While reading Every Creature has a Story, I am reminded of facts that barrelled towards me in childhood as I learnt new languages or what science meant. Each fact was a gleaming plaything – to be explored, bounced around and loved. Such as: light travels faster than sound. A nuclear explosion creates a mushroom cloud. The stars we see may actually be dead. Chameleons can move two eyes in two different directions, and alter their colours.
Janaki Lenin’s book is like those facts we first encountered in childhood – pieces of interestingness that become companions and sources of wonder, and ultimately our eyes and ears to understand the world. The book, as the title suggests, is an exploration of the stories behind various critters – their behaviour, adaptations and tricks to survive an indifferent world. (The essays in the book were originally published as a series of articles for The Wire, from 2016 to 2018.) In no particular order, we meet birds, reptiles, insects, marine mammals, and apes. Each is more than it appears, and the tiniest of details is what Lenin seeks out, like a bloodhound with a pen.
The book is an assortment of stories – fact after fact tumbling out with no particular classification or species-level ranking. In this, the author is taking a random rather than jargonised or academic approach, which works for this book. Because this is like the curiosity that life is – you learn about nuclear explosions creating mushrooms clouds on the same day that you learn that ferns never flower.
The book charts out short, four-page chapters on various animals. It tells you that chameleons look in two different directions, but to hunt, they need to look at the same object. That palm cockatoos fashion nuts as musical instruments to woo females. And that she will nod her head to the tune if she likes it. Wild dogs from Botswana are democratic – they take votes from pack members before heading out to hunt, and members sneeze to vote.
Snakes can be caring mothers too: South African pythons turn black as they become mothers, incubating their eggs and caring for their young for weeks after they hatch. The young pythons thus spend their first weeks in the embrace of their mother. Moustached warblers will often help females raise the chicks fathered by other males. Chimpanzees grieve their dead, often not leaving the side of their late companions.
This brings us to an obvious philosophical point: How must we consider our value for non-humans? A few months ago, Indian netizens mourned the death of a pregnant elephant from Palakkad, Kerala, who died after eating a fruit embedded with a firecracker meant to kill wild boars that raided farms. The issue took an ugly communal turn, but there is no denying that people respond to a certain type of animal and a certain type of values. The wild elephant, later named Vinayaki, became a mother, a victim, godlike in her piety and sacrifice.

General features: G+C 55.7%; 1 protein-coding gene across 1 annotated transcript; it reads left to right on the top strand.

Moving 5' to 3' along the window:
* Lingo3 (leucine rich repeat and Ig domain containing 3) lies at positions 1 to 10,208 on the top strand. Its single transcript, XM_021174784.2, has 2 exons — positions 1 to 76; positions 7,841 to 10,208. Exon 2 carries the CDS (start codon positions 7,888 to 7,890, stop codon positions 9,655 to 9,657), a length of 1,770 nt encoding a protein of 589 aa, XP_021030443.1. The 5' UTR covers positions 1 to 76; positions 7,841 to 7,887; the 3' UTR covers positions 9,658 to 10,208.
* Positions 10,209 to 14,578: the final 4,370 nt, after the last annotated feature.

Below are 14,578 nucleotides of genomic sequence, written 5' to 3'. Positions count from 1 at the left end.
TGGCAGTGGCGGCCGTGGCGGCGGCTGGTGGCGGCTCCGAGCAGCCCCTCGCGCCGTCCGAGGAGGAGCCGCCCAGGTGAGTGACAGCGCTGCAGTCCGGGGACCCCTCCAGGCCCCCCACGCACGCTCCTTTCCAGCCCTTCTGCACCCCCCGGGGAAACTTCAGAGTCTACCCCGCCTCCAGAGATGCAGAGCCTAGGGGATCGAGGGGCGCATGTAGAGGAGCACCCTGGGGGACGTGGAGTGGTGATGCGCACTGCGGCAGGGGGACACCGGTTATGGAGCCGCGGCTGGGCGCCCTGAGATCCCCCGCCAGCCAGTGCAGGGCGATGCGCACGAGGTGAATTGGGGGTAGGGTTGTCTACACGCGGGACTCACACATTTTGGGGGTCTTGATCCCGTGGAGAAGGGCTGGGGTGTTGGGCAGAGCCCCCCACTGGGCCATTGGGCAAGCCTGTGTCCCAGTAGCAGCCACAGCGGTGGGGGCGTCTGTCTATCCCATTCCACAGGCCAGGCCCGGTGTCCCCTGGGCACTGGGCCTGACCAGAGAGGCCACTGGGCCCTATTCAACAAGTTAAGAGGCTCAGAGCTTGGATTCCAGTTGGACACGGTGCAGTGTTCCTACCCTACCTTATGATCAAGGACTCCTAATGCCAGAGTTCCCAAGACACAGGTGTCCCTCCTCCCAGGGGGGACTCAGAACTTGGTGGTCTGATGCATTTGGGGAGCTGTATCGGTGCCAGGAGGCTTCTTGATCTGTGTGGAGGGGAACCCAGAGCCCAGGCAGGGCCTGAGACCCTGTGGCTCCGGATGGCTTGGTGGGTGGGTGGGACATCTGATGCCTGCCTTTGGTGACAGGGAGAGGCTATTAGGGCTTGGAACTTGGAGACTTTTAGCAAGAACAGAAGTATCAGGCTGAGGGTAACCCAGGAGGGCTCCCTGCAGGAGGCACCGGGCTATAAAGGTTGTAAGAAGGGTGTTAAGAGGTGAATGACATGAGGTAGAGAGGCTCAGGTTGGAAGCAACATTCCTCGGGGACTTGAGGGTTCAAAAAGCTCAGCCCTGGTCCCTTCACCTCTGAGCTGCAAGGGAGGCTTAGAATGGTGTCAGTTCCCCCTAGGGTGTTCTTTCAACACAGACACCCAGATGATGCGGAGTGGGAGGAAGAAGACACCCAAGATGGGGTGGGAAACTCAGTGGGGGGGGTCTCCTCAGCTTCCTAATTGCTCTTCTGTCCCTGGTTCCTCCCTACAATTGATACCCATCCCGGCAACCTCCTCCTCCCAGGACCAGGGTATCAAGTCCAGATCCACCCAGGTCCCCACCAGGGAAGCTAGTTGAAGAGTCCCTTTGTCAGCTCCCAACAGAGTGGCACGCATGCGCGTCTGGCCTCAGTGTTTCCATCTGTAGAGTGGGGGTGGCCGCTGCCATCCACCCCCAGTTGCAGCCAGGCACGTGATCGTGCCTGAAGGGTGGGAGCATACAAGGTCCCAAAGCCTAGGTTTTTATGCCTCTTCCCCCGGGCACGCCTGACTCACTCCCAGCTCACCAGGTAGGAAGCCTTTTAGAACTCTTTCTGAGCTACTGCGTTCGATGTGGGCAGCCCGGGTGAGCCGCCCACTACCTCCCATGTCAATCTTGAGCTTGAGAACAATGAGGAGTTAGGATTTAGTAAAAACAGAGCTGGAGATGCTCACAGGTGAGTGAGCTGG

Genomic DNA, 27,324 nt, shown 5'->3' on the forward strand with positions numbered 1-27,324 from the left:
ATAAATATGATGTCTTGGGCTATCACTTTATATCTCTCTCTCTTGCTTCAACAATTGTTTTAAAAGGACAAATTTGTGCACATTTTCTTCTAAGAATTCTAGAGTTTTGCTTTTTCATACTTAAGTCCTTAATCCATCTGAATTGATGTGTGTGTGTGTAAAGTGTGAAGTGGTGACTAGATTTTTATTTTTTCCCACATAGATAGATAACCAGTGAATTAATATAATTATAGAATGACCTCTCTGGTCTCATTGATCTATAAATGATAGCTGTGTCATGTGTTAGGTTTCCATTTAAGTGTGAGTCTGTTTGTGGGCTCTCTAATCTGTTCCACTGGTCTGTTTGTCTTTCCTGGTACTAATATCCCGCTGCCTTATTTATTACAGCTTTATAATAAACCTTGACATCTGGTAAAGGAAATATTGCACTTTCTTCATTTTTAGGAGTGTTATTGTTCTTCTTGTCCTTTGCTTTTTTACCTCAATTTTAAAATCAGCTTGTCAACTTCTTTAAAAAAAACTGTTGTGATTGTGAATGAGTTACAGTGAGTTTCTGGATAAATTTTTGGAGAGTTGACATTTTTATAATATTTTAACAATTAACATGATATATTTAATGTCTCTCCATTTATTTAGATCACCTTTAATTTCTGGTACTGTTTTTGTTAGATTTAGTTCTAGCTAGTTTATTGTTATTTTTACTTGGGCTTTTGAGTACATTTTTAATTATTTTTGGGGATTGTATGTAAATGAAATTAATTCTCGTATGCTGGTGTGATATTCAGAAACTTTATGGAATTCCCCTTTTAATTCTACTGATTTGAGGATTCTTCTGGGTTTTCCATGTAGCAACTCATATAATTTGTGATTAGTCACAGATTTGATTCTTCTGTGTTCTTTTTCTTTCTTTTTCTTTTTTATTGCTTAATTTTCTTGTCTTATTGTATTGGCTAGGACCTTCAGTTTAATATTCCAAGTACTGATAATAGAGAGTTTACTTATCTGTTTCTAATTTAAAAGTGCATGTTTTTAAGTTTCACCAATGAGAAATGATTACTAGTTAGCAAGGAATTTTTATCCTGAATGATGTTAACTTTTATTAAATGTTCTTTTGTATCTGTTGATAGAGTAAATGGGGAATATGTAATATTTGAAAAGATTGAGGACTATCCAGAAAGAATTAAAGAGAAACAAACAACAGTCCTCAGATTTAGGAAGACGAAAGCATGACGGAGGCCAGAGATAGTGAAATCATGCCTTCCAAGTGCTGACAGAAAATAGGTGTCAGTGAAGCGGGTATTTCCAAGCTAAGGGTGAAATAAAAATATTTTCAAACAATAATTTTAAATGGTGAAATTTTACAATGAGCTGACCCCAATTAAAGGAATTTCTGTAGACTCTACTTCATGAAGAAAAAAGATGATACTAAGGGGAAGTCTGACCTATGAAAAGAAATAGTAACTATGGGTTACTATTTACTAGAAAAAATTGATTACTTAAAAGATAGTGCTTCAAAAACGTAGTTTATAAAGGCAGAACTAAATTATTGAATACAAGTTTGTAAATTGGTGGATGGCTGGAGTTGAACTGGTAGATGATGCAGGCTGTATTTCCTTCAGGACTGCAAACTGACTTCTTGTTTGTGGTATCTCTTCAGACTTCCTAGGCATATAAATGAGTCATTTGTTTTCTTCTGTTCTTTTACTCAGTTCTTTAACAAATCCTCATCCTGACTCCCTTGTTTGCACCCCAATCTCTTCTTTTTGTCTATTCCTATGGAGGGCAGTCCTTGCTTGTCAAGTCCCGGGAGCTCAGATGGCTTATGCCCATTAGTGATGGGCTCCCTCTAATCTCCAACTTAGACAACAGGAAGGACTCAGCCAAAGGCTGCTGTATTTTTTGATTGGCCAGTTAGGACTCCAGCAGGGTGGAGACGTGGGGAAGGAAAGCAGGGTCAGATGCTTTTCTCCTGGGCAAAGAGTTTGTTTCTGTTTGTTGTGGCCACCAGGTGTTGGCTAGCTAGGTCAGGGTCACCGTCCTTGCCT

The triggers behind us liking animals are based on the emotions we perceive as human-like and socially oriented: a caring mother, a grieving son, a brave wild cat, an expressive face. Where does that leave animals that don’t appeal to us through this spectrum of values, and how do books like Every Creature Has a Story close this gap?
Lenin does not set out to de-anthropomorphise the creatures in the book. When animals appear ‘human-like’, such as cockatoos enjoying music, she says so. But at the same time, she seems to understand the limitations of this narrow understanding of nature. Most chapters are simple prose that lay out nuggets of information, and thus, for the most part, it is up to you to humanise, marvel or just tuck away what you have read.
One of my favourite chapters is on the banded stilt in Northern Australia, a bird that is able to perceive when it rains hundreds of kilometres away. As it rains, it flies to salty lakes to lay eggs that coincide with the emergence of shrimp in the brine. And then there are the Australian ‘firehawks’ like black kites, which Aboriginal observers have noted set fire to the forest to flush out prey. This behaviour is not widespread, suggesting it may be local culture among the bird population.
Lenin does not have any obvious conservation message in the book. There are no ‘save bird’ speeches. If you read between the lines, the takeaway is yours to arrive at: you didn’t know that kea parrots in New Zealand play with each other, or that nightingales change their songs depending on the time of day and who is listening. Instead, the final inference is subtle: we may think well of ourselves, but the world is a complex place and we don’t even know half of what is in our garden.
At the end of the book, I am left feeling that human/non-human categories are not relevant in the scale of variety and interest. The world is a box of assorted sweets, and we are but some of its occupants. To lose any of these assortments would be akin to what biologist E.O. Wilson calls the ‘age of loneliness‘. I can’t help but wonder, for example, how a firehawk would be perceived as forest fires increase in Australia, or whether we could appreciate an unexpressive python mother as much as we do an elephant or tigress.
The wildlife literary canon in India is limited, and within it, Lenin’s voice is a confident one. She straddles a tight line between science communication and good writing, and she does a fine job. This is an interesting and beautifully produced book. Read it, and open your eyes to the world. In sotto voce, I imagine the book is saying, “You got this far. Are you still unimpressed?”
Neha Sinha is a conservation biologist and author. She works with the Bombay Natural History Society. The views expressed here are the author’s own.